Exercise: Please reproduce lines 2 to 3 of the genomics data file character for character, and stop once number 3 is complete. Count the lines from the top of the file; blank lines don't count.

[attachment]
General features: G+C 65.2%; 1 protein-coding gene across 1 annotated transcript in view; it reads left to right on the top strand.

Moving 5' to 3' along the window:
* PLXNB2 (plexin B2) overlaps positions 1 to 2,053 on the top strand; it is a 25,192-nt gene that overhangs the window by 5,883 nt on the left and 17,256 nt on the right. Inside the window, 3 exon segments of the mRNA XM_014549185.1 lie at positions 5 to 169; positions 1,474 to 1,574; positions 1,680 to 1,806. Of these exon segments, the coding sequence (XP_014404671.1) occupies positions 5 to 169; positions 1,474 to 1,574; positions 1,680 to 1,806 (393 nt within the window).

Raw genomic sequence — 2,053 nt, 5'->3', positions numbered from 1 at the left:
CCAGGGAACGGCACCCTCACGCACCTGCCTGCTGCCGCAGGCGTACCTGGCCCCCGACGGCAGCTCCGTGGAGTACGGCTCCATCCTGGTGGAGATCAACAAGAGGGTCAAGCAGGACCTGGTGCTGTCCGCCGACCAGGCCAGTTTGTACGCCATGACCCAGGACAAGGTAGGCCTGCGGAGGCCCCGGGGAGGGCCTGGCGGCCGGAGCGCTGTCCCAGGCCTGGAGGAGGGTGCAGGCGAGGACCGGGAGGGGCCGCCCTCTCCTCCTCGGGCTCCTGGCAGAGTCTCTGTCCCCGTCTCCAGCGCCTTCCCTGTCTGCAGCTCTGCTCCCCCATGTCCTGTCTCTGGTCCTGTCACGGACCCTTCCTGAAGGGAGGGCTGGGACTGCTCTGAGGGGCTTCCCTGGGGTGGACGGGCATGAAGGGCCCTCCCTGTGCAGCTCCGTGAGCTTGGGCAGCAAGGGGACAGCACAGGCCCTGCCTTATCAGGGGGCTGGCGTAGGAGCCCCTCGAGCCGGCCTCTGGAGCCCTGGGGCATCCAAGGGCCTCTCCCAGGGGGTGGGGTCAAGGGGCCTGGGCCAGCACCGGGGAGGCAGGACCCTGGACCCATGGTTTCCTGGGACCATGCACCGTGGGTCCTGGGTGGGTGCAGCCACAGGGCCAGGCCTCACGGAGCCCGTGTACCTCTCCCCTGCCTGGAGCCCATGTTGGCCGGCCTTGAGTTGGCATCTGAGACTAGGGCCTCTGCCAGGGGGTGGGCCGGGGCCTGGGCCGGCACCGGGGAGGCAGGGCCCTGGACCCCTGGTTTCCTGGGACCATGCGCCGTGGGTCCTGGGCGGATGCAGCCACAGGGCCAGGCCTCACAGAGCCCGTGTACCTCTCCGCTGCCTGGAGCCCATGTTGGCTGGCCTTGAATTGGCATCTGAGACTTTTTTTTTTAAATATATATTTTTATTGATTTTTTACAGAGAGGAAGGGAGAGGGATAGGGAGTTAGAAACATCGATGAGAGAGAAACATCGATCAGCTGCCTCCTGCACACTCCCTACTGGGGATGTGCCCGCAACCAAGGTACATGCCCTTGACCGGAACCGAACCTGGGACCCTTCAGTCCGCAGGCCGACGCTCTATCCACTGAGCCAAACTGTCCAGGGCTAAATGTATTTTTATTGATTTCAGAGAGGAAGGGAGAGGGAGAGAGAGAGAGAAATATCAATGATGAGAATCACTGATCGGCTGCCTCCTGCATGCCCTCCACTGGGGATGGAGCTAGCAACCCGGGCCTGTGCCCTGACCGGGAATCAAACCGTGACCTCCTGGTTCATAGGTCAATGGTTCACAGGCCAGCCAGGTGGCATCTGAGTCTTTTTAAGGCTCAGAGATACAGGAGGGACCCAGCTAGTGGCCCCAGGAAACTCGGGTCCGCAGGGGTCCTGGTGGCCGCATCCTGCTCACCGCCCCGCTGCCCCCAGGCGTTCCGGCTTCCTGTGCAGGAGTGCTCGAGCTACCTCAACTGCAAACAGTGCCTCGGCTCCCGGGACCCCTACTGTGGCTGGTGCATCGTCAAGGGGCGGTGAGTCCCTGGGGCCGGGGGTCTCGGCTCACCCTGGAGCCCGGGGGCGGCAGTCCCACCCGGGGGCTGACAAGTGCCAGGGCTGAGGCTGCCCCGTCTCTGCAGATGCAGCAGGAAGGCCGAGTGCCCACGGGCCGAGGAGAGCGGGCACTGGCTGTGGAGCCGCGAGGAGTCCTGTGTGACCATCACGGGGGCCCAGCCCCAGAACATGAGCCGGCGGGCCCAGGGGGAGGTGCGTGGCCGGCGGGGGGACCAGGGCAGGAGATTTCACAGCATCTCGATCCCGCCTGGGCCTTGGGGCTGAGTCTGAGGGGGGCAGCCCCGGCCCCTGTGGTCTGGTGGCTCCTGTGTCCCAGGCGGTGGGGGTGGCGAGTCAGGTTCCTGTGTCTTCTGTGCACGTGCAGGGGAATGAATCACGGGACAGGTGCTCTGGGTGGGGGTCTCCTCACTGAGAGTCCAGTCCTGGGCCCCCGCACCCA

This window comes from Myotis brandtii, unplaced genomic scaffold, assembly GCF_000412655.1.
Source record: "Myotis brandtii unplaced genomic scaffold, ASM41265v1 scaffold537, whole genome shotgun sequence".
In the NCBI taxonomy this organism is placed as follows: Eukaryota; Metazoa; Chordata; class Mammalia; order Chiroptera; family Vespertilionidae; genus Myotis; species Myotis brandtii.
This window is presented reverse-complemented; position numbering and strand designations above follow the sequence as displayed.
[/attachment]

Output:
Moving 5' to 3' along the window:
* PLXNB2 (plexin B2) overlaps positions 1 to 2,053 on the top strand; it is a 25,192-nt gene that overhangs the window by 5,883 nt on the left and 17,256 nt on the right. Inside the window, 3 exon segments of the mRNA XM_014549185.1 lie at positions 5 to 169; positions 1,474 to 1,574; positions 1,680 to 1,806. Of these exon segments, the coding sequence (XP_014404671.1) occupies positions 5 to 169; positions 1,474 to 1,574; positions 1,680 to 1,806 (393 nt within the window).